May he be forgiven that gentle falsehood!
I looked for a moment at the wide-spread field and distant woodland, lying green in the peaceful sunshine, at the place grown so dear to me, that now whirled before my eyes. Far down the road a heavy farm-wagon creaked its way toward us, in a cloud of white dust.
“You did quite right to tell me, Wilson,” I said, turning to go. “No one shall hear of it from me.”
I looked down at the buff envelope from “——’s Magazine,” which I had crushed in my hand, and smoothed it out mechanically, as I went on in the increasing heat.
It was only August, but my summer was over.
“Of course it is very curious; but if you’ll pardon me, my dear fellow, you might as well tell me you had found a philosopher’s stone.”
Still, the rough glass phial, with odd metal bands around its neck, had a fascination for me. I picked it up again, and tilted it idly back and forth in my hand, watching the slimy brown fluid, the color of poppy-juice, slip along its sides.
Hilyard smoked on imperturbably. The color mounted under his bronzed skin up to the light rings of his hair; there was a momentary angry flash in his pale blue eyes, but it was only for an instant.
“Perhaps you would like to try it, since you are so skeptical,” he said, grimly.
“Thanks, I have no wish to poison myself, and I have no doubt it is a poison; but what I do doubt is the remarkable qualities you claim for it. How did you come across the vile stuff, anyway?”
Hilyard stretched himself comfortably in his chair, and took his beloved pipe from his handsome mouth. “Oh! well, you know,” he said, lazily, “I don’t claim to be a Stanley by any means, but I did go a good bit into Africa. I wasn’t bent on discovering anything, and I loafed around, and shot big game when there was any to shoot, and I learned some odd things from those devils of witch-doctors, as well as a few on my own account. You remember my old craze for medicine and chemistry?”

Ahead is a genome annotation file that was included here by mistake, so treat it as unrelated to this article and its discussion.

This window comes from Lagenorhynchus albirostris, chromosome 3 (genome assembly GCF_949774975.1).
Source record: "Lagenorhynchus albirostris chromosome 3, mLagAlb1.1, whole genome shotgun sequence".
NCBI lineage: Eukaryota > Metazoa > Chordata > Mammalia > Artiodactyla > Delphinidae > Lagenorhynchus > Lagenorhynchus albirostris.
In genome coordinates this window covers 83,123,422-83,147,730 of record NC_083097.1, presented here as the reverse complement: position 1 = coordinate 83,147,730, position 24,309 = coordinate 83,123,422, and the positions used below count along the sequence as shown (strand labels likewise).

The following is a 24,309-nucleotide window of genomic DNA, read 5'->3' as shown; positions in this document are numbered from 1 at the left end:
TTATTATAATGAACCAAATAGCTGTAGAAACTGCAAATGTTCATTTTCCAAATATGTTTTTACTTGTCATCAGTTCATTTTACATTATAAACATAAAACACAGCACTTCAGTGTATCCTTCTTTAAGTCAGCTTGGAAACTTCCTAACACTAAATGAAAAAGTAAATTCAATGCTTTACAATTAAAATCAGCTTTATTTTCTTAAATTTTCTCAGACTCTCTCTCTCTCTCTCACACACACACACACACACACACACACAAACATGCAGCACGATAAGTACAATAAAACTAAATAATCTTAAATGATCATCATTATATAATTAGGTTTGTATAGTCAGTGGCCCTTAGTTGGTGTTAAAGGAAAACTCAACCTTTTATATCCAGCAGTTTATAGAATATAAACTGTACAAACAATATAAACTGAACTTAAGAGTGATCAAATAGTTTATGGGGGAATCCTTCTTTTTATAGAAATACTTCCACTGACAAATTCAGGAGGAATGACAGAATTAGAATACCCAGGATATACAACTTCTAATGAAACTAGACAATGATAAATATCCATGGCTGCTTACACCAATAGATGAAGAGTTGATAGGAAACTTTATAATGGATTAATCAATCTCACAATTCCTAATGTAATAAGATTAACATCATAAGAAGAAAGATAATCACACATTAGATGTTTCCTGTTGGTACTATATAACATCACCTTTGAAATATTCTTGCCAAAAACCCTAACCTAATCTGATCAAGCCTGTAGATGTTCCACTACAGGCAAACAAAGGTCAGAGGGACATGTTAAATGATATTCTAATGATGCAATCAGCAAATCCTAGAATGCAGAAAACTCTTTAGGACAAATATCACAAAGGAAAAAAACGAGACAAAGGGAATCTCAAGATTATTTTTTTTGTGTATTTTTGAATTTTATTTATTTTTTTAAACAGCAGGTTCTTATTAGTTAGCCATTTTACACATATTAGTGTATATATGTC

“I fell in with a tribe of savages who interested me immensely. The art of torture was brought to a perfection among them that would have made the persecutors of the Inquisition turn green with envy. It was refined torture, such as one would not expect to see save among those who possessed mental powers equal to their cruelty. No decapitations, no stranglings, among these delicate fiends, I can assure you; nor were they satisfied with a day’s torment, that should culminate in death. Captives were kept for weeks, frequently for months: the wounds made by one day’s torture were dressed at night, and stimulating drink given to keep up the strength, that they might endure for a longer period. It was the custom to deliver prisoners or offenders to the family of the chief or king for the first day’s torment; then down through the various nobles, or